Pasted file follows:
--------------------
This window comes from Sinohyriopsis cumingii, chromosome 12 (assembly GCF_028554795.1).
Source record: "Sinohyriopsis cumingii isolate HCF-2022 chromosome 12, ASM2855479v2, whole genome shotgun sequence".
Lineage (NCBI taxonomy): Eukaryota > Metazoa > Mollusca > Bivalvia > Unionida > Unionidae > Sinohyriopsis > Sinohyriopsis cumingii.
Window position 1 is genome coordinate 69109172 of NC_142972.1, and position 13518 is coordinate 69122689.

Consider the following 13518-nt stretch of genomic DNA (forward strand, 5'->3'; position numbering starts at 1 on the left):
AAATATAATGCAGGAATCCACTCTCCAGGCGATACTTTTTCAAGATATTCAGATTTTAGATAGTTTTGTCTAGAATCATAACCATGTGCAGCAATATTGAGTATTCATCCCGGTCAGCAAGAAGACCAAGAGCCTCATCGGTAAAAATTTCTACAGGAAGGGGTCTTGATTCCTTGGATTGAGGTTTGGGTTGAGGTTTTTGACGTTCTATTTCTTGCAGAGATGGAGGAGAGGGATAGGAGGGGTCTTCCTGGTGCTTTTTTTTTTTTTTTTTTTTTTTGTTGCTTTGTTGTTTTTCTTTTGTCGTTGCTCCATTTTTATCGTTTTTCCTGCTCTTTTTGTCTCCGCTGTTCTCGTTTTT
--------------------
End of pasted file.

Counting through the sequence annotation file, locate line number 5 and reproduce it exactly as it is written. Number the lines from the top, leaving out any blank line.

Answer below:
Consider the following 13518-nt stretch of genomic DNA (forward strand, 5'->3'; position numbering starts at 1 on the left):